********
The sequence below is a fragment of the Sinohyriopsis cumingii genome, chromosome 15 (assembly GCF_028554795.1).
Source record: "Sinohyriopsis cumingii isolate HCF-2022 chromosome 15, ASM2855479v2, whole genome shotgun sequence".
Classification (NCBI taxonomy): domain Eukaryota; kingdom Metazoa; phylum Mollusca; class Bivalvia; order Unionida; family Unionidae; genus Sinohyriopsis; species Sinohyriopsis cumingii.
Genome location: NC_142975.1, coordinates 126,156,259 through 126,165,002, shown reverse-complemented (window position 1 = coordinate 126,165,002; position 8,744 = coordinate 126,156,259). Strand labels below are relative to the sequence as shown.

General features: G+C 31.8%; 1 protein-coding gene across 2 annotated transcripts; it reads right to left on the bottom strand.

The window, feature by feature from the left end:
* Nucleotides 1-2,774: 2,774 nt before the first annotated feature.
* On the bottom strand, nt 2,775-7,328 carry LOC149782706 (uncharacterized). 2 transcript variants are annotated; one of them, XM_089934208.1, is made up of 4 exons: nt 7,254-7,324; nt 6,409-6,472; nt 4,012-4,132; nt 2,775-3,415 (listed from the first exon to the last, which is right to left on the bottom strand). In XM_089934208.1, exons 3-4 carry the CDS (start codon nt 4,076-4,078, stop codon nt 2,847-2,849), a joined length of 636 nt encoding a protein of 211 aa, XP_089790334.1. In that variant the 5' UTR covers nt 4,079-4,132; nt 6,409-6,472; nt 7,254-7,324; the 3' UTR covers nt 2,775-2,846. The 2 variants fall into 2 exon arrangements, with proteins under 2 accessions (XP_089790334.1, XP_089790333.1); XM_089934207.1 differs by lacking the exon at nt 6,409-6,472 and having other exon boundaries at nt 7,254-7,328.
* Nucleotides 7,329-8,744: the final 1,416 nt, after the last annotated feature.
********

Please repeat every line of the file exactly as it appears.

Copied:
The sequence below is a fragment of the Sinohyriopsis cumingii genome, chromosome 15 (assembly GCF_028554795.1).
Source record: "Sinohyriopsis cumingii isolate HCF-2022 chromosome 15, ASM2855479v2, whole genome shotgun sequence".
Classification (NCBI taxonomy): domain Eukaryota; kingdom Metazoa; phylum Mollusca; class Bivalvia; order Unionida; family Unionidae; genus Sinohyriopsis; species Sinohyriopsis cumingii.
Genome location: NC_142975.1, coordinates 126,156,259 through 126,165,002, shown reverse-complemented (window position 1 = coordinate 126,165,002; position 8,744 = coordinate 126,156,259). Strand labels below are relative to the sequence as shown.

General features: G+C 31.8%; 1 protein-coding gene across 2 annotated transcripts; it reads right to left on the bottom strand.

The window, feature by feature from the left end:
* Nucleotides 1-2,774: 2,774 nt before the first annotated feature.
* On the bottom strand, nt 2,775-7,328 carry LOC149782706 (uncharacterized). 2 transcript variants are annotated; one of them, XM_089934208.1, is made up of 4 exons: nt 7,254-7,324; nt 6,409-6,472; nt 4,012-4,132; nt 2,775-3,415 (listed from the first exon to the last, which is right to left on the bottom strand). In XM_089934208.1, exons 3-4 carry the CDS (start codon nt 4,076-4,078, stop codon nt 2,847-2,849), a joined length of 636 nt encoding a protein of 211 aa, XP_089790334.1. In that variant the 5' UTR covers nt 4,079-4,132; nt 6,409-6,472; nt 7,254-7,324; the 3' UTR covers nt 2,775-2,846. The 2 variants fall into 2 exon arrangements, with proteins under 2 accessions (XP_089790334.1, XP_089790333.1); XM_089934207.1 differs by lacking the exon at nt 6,409-6,472 and having other exon boundaries at nt 7,254-7,328.
* Nucleotides 7,329-8,744: the final 1,416 nt, after the last annotated feature.